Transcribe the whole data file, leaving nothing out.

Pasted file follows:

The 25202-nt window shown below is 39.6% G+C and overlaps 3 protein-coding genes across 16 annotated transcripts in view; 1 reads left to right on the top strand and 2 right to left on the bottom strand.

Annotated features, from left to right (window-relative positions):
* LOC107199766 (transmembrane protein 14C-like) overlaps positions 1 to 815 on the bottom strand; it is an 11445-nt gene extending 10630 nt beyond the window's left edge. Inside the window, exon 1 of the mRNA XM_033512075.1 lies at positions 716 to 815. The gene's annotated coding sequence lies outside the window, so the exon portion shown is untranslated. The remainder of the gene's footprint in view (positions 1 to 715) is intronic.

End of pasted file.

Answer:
The 25202-nt window shown below is 39.6% G+C and overlaps 3 protein-coding genes across 16 annotated transcripts in view; 1 reads left to right on the top strand and 2 right to left on the bottom strand.

Annotated features, from left to right (window-relative positions):
* LOC107199766 (transmembrane protein 14C-like) overlaps positions 1 to 815 on the bottom strand; it is an 11445-nt gene extending 10630 nt beyond the window's left edge. Inside the window, exon 1 of the mRNA XM_033512075.1 lies at positions 716 to 815. The gene's annotated coding sequence lies outside the window, so the exon portion shown is untranslated. The remainder of the gene's footprint in view (positions 1 to 715) is intronic.